- The built- in malware will damage the devices system and consume data,
- The Triada malware stores malicious components in an undeletable directory,
- xHelper siphoned massive data and attempted transactions in the background.
Secure D, a team of data scientists noticed a surge of suspicious built-in malware in Tecno W2 devices exported to Ghana, Egypt, Cameroon, South Africa and Ethiopia since March 2019, being sold at low cost, the team recorded 19.2m suspicious subscription sign-ups between March 2019 to August 2020.
The built-in malware found in low priced smartphones suspected to cause damage to the device’s system. The Triada malware found by the firm on the Android smartphones installs malicious code known as xHelper which then finds subscription services and submits fraudulent requests in a sophisticated manner and without the user’s approval. This activity has been recorded from over 200k unique devices.
The Triada malware stores malicious components and in an undeletable file, and install another malware like XHelper. The malware then compromises essential applications on the mobile phone, making changes to its system libraries that protect it from removal attempts factory resets and reboots. Files downloaded by the malware are stored in an undeletable.
The Secure-D team has blocked more than a million of suspicious subscription requests coming from low-end devices made by Transsion, a Chinese manufacturer of affordable smartphones for the African market. An analysis carried out by the team using a combination of device models and firmware versions clarify that phones were used for different purposes and connected to wi-fi or 3G network that is in the South African network.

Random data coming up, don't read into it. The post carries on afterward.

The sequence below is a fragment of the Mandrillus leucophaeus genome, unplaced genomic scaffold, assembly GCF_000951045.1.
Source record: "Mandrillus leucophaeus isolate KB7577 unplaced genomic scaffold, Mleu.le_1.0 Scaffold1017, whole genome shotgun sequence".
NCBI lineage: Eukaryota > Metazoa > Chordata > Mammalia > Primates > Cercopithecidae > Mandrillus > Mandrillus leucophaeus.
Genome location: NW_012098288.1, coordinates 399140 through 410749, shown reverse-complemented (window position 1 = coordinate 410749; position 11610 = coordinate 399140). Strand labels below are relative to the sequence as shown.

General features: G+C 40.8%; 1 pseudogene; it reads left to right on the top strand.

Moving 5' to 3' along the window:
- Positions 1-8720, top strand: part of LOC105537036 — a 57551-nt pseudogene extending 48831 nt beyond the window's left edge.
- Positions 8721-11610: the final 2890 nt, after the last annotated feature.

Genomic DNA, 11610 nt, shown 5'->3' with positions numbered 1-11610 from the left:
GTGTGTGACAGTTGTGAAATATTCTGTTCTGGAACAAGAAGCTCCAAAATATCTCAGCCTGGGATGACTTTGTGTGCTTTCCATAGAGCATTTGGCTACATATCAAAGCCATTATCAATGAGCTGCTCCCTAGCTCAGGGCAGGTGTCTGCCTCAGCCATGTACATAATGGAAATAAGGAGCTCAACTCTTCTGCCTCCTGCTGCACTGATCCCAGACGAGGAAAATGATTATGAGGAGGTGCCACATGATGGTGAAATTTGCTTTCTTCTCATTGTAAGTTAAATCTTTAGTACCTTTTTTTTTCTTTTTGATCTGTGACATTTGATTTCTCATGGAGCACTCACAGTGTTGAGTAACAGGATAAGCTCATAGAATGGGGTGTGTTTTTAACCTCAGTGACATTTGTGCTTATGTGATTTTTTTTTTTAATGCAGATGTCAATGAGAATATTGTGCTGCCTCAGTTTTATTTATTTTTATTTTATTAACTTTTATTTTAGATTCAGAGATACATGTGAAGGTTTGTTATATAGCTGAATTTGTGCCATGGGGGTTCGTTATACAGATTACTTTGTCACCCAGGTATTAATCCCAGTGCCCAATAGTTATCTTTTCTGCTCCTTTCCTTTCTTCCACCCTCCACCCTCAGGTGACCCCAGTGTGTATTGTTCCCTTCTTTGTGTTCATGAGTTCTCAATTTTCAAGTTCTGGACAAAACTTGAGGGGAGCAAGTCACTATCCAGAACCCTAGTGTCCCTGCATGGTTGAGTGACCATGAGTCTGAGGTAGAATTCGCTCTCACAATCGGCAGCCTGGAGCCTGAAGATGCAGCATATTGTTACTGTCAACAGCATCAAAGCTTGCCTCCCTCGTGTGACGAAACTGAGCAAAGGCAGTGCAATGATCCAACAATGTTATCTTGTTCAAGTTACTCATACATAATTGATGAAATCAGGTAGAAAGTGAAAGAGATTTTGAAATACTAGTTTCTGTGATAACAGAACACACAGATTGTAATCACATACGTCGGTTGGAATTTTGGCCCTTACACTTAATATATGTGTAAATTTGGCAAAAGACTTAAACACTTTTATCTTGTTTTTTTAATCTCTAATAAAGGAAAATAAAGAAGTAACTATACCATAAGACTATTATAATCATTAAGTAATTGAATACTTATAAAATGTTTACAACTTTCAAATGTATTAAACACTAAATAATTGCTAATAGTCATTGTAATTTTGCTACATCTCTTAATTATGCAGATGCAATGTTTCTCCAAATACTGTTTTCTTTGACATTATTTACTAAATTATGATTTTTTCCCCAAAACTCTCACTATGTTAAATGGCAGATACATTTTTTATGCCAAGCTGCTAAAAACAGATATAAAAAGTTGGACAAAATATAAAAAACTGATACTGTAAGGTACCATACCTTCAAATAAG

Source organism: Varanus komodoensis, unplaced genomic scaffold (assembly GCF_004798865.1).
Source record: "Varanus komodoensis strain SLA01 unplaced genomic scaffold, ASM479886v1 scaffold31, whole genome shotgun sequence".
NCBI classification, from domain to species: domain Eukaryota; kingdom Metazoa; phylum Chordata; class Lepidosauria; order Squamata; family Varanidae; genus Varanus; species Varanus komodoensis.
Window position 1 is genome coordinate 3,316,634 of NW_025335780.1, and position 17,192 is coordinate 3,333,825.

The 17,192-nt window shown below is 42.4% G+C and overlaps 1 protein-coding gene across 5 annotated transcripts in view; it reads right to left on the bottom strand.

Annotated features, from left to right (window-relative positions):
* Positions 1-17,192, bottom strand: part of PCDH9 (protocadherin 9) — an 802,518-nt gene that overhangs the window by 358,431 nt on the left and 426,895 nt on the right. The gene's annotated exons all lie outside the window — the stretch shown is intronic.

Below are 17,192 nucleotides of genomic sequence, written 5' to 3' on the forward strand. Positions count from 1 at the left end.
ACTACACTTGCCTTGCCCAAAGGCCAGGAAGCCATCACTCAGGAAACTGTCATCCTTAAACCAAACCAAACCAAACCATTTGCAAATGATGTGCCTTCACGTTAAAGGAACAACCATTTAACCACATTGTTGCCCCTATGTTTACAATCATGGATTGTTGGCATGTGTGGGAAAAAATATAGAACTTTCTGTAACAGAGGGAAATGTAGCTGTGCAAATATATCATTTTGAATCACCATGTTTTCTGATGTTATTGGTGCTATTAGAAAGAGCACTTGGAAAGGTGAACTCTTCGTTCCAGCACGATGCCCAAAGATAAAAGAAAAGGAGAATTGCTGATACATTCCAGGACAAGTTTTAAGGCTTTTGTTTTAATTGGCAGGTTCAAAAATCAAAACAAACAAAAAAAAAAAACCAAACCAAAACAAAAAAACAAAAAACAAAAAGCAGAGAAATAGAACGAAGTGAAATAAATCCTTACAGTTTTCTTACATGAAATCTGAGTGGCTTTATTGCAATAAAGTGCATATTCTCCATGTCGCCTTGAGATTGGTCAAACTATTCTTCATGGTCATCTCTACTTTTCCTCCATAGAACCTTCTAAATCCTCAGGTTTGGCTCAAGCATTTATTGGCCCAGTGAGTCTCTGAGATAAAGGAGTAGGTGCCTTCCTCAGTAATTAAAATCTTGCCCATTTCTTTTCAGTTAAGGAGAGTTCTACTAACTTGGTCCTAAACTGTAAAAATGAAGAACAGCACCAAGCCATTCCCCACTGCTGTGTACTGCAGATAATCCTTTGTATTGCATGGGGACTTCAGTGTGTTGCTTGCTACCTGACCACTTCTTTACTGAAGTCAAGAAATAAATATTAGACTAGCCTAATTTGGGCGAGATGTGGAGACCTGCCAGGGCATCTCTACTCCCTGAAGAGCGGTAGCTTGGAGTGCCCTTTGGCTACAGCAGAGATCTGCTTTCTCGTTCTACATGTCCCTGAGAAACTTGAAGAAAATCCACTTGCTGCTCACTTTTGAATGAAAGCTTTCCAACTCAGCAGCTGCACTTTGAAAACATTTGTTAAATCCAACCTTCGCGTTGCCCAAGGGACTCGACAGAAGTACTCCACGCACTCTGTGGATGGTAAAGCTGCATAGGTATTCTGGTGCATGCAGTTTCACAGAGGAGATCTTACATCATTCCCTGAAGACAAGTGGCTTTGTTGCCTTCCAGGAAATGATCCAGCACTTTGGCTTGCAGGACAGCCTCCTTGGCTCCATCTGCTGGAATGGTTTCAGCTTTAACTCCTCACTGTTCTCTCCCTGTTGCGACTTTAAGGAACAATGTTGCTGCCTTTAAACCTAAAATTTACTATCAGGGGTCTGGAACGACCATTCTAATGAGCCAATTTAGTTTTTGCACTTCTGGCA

The Secure-D took an investigation to look for on-device cached versions of the malicious APK files. The filesystem searched for files with a size identical to the downloaded file. The built-in malware found in low priced handsets. In 2019, Secure-D found preinstalled malware in Alcatel Models Pixi 4 and A3 Max, disguised as a weather application which collects and transmits location data, email address and IMEIs to servers in China.
In this regard, people should not only look for low priced devices but they should be careful when buying their smartphones and consult IT experts to help them identify unusual activities as well as protecting their devices.